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Antibiotic use remains unchanged in UK pig industry - AHDB

The latest antibiotic usage figures for the UK's pig industry shows that levels are unchanged from 2019 despite significant disease challenges.

2 June 2020, at 8:18am

According to data collected using the electronic medicine book (eMB), antibiotic use in 2019 held at 110 mg/PCU. The data represent 95 percent of pigs slaughtered in the UK and equals usage in 2018, having fallen 60 percent in the three years prior.

Significantly, the use of highest priority critically important antibiotics (HP-CIAs) has seen a further decrease, down from 0.06 mg/PCU in 2018 to at 0.04 mg/PCU last year. The use of Colistin represents only 0.002 mg/PCU, down from 0.004 mg/PCU.

AHDB’s acting Head of Animal Health & Welfare, Mandy Nevel, said: “The latest antibiotic usage data demonstrate the sustained efforts that pig producers and their vets are making to use antibiotics responsibly, despite challenges from disease.

swine vet examining pig

“The holding pattern we are seeing at the moment is almost certainly due to a spike of swine dysentery cases in 2019. Swine dysentery is a bacterial disease and, while there are a number of actions that can prevent disease spread, treatment with antibiotics is sometimes both responsible and necessary to safeguard animal health and welfare.

“It is disappointing that this may have prevented further reduction in our antibiotic use last year. However, it is right that we put animal health and welfare first and, having discussed the results with the Pig Veterinary Society (PVS) and the wider industry, we can confirm that the consensus is the industry took the responsible approach and treated animals where necessary.”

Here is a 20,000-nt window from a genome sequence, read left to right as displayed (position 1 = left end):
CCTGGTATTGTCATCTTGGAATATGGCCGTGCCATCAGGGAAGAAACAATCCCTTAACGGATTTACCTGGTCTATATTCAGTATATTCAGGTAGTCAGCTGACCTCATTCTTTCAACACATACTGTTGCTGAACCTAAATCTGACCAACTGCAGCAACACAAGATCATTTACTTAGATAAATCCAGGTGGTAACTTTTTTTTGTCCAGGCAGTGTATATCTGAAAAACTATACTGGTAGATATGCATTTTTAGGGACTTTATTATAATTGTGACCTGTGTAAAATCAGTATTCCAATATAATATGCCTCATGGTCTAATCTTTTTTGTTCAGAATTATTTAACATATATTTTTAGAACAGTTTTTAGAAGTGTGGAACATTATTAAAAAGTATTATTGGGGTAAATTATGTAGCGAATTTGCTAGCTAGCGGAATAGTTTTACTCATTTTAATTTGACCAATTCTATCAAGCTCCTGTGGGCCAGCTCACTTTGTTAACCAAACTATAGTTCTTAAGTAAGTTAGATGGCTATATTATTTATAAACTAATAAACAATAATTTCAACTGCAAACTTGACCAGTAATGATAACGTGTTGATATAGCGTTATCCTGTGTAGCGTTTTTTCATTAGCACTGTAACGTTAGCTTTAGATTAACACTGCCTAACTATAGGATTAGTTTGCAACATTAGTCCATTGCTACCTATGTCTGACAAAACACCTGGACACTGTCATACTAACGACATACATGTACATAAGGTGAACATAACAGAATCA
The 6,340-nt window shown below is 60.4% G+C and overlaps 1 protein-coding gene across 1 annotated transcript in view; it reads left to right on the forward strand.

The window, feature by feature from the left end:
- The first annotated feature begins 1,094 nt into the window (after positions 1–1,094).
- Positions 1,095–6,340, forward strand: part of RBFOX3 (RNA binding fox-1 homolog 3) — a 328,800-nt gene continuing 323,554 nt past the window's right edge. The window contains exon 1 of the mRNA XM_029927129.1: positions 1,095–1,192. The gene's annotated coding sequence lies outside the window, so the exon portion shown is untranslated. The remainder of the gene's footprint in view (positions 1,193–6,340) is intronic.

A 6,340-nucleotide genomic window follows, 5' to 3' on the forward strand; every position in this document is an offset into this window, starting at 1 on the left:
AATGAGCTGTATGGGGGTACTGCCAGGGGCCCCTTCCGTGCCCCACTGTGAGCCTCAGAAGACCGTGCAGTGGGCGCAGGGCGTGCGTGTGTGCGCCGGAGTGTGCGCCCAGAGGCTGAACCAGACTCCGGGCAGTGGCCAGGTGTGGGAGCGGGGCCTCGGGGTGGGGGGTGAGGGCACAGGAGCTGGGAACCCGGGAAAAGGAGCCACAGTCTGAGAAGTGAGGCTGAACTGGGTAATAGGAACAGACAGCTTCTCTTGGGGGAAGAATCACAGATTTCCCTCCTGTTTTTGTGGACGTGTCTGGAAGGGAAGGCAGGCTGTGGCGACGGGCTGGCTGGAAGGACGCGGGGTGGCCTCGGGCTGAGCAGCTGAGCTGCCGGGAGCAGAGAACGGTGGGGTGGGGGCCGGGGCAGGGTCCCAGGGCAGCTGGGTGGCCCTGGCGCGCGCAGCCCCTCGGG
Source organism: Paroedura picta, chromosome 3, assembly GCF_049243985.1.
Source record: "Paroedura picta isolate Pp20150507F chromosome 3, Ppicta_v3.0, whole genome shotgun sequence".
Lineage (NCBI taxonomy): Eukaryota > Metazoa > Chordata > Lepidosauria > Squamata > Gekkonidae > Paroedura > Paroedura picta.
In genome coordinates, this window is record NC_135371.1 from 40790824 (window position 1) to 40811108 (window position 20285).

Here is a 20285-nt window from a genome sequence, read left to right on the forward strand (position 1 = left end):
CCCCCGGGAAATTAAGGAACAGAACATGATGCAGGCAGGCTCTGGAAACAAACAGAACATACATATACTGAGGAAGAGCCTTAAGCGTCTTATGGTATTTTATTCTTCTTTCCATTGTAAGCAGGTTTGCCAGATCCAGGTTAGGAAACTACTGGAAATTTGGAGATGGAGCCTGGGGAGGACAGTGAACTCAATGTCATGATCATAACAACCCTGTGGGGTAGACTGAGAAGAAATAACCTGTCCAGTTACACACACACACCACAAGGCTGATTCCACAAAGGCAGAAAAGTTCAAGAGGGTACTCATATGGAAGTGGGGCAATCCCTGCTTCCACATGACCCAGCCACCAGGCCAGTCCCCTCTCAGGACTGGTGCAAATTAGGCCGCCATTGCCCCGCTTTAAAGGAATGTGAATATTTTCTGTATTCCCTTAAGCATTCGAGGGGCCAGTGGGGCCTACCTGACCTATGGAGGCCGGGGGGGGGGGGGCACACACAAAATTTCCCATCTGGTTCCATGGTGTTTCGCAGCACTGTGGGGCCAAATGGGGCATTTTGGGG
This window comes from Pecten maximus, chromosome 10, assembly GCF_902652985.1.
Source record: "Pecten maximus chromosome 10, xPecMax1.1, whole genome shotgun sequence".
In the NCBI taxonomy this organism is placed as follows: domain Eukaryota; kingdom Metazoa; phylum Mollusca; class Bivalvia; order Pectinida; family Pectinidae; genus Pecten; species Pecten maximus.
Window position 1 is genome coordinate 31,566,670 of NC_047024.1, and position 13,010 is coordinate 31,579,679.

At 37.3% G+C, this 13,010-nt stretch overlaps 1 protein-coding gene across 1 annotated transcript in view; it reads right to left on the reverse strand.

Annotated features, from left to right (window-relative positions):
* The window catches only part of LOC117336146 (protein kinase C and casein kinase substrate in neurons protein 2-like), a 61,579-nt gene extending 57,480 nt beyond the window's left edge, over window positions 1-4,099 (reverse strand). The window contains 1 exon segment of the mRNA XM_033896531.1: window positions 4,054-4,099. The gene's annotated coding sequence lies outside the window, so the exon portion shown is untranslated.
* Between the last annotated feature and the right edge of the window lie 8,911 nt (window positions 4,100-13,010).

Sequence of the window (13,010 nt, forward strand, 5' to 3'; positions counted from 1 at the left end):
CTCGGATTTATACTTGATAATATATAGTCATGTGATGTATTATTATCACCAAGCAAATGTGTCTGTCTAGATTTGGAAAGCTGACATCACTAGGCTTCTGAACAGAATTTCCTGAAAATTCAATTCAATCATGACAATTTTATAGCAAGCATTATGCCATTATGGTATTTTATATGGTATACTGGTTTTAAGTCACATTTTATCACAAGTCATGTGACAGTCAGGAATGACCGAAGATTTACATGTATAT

swine vet examining piglets

Richard Pearson, PVS Senior Vice President commented: “AHDB’s eMB continues to be a hugely important resource, allowing us to review antibiotic usage at a farm and national level.

“Significant progress with antibiotic reduction has been made in the past few years and, as we achieve much lower levels of use, fluctuations in disease challenges can appear more dramatic in terms of the effect on usage. This is what we have seen in 2019, with significant swine dysentery challenges on some farms resulting in the need to treat pigs to protect their health and welfare.

“Our experiences during the past year highlight the importance of antibiotics and the continued drive for good stewardship. Pig vets and farmers remain committed to this, and confident that last year’s swine dysentery challenges can be overcome to achieve further progress with both healthy pigs and antibiotic reduction in the next few years.”

Dr Nevel continued: “'Despite three years of significant reductions, we will not be complacent about progress. We and the industry will continue to do everything we can to improve the health of pigs and minimise the need to administer antibiotic treatments.”

Professor Peter Borriello, Chief Executive Officer of the Veterinary Medicines Directorate said: “I commend the UK pig industry for their continued ambition to reduce the need to use antibiotics, and for their commitment to collecting and making public high quality data on antibiotic use in pigs.

“One of the purposes of this kind of monitoring is as a tool to understand the impact that disease challenges have on antibiotic use, and to use this information to review and, when possible, further reduce the need for use of antibiotics through targeting endemic disease control. It is pleasing to see the already low use of high priority critically important antibiotics almost halved.”